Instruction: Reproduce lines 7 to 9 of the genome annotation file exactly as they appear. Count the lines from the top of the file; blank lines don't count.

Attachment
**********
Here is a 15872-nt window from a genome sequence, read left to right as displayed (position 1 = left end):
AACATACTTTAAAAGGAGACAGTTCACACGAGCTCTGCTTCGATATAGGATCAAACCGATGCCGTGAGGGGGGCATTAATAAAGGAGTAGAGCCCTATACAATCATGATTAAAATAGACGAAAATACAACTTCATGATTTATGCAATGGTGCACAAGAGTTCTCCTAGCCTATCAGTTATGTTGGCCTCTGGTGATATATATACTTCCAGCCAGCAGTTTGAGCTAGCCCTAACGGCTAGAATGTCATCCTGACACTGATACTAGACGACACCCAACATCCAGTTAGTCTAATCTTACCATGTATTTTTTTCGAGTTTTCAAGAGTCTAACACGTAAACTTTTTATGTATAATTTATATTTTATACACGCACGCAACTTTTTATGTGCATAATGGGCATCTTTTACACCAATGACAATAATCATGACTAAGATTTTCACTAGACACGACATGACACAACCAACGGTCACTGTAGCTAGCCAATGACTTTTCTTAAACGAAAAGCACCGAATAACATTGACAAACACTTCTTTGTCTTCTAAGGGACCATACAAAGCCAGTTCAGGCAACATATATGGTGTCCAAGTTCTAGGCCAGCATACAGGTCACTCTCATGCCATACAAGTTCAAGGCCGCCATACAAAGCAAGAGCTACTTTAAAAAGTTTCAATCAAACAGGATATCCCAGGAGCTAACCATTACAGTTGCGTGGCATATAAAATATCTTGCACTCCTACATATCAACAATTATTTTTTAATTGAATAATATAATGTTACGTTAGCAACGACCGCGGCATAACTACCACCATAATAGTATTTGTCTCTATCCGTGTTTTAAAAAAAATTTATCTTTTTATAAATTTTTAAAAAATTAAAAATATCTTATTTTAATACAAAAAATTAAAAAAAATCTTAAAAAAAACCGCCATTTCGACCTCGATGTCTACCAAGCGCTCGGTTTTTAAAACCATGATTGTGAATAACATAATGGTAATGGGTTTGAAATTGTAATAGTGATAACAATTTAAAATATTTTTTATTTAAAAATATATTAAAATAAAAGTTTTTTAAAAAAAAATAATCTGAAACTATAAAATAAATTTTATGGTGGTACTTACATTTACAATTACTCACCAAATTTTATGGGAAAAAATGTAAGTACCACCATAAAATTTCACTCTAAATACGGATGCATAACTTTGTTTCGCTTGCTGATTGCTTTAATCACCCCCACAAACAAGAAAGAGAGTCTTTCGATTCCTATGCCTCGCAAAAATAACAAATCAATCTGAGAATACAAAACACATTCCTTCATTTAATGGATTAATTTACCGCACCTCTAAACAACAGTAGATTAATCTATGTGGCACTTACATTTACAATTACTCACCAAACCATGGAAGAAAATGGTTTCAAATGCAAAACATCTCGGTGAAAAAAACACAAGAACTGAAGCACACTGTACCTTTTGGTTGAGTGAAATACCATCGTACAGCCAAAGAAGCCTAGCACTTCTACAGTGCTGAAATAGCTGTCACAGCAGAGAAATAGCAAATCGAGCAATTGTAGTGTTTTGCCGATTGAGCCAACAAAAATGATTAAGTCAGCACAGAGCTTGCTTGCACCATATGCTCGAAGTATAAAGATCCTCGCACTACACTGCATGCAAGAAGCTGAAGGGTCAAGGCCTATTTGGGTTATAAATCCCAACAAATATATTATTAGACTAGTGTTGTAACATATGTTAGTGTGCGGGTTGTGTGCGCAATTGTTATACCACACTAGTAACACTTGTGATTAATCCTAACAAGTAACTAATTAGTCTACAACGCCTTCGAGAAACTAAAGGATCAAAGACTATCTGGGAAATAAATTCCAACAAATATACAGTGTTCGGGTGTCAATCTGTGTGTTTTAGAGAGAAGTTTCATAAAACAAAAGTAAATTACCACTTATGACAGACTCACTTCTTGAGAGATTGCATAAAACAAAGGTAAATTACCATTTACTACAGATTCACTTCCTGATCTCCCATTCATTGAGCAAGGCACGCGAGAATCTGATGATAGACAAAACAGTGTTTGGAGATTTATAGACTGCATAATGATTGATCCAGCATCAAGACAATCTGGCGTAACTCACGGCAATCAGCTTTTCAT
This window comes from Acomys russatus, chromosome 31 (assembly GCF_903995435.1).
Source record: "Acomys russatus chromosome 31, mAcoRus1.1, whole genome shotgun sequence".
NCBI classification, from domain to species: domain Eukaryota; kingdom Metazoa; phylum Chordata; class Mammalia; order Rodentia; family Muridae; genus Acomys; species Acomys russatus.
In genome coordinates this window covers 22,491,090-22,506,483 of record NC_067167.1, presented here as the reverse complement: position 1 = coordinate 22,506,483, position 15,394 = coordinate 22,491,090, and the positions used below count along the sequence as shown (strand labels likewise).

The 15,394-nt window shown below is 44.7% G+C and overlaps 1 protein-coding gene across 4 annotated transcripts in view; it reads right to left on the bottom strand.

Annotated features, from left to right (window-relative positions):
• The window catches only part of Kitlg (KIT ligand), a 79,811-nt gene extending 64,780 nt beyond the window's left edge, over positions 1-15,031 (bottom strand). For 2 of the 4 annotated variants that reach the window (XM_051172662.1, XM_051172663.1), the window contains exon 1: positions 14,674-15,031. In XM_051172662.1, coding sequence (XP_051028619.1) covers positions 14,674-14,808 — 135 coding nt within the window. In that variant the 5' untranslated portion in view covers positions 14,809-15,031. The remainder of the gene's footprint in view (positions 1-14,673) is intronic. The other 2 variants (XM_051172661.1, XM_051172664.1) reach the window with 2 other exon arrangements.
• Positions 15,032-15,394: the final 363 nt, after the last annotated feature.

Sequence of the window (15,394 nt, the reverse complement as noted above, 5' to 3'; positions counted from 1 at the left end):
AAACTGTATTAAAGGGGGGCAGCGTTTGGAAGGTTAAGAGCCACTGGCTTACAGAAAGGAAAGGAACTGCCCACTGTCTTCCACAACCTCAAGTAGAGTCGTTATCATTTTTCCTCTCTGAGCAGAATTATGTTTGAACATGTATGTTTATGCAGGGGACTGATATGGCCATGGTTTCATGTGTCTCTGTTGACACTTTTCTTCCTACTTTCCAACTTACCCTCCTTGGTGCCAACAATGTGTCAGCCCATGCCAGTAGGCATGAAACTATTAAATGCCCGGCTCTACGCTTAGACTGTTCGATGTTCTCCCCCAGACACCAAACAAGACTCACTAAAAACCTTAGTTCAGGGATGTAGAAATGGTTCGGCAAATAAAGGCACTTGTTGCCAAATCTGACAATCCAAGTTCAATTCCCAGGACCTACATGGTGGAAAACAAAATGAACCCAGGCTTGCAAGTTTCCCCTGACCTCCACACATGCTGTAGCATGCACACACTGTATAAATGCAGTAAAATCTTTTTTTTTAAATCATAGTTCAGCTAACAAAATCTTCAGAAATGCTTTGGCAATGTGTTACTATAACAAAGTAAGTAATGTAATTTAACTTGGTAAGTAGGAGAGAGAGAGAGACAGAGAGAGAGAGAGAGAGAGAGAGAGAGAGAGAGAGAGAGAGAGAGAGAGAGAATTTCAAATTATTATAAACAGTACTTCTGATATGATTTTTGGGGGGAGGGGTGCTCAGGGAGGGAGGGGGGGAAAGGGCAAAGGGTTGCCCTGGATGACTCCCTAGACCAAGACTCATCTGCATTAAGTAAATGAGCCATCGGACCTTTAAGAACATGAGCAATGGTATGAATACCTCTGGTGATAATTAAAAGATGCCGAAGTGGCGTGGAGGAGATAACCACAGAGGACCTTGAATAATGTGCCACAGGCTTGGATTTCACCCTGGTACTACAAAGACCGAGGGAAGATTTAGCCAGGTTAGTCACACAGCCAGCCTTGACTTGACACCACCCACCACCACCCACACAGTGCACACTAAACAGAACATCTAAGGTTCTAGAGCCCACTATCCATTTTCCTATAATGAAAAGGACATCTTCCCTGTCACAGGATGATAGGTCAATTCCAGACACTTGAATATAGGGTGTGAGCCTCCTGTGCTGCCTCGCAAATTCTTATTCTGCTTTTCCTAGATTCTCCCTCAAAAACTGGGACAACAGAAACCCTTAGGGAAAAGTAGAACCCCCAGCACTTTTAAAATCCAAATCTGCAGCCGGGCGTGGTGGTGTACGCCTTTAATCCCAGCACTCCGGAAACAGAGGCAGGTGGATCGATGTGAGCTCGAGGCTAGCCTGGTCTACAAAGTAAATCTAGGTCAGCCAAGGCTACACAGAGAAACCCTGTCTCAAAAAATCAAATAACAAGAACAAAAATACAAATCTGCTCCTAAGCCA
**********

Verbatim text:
The 15,394-nt window shown below is 44.7% G+C and overlaps 1 protein-coding gene across 4 annotated transcripts in view; it reads right to left on the bottom strand.

Annotated features, from left to right (window-relative positions):
• The window catches only part of Kitlg (KIT ligand), a 79,811-nt gene extending 64,780 nt beyond the window's left edge, over positions 1-15,031 (bottom strand). For 2 of the 4 annotated variants that reach the window (XM_051172662.1, XM_051172663.1), the window contains exon 1: positions 14,674-15,031. In XM_051172662.1, coding sequence (XP_051028619.1) covers positions 14,674-14,808 — 135 coding nt within the window. In that variant the 5' untranslated portion in view covers positions 14,809-15,031. The remainder of the gene's footprint in view (positions 1-14,673) is intronic. The other 2 variants (XM_051172661.1, XM_051172664.1) reach the window with 2 other exon arrangements.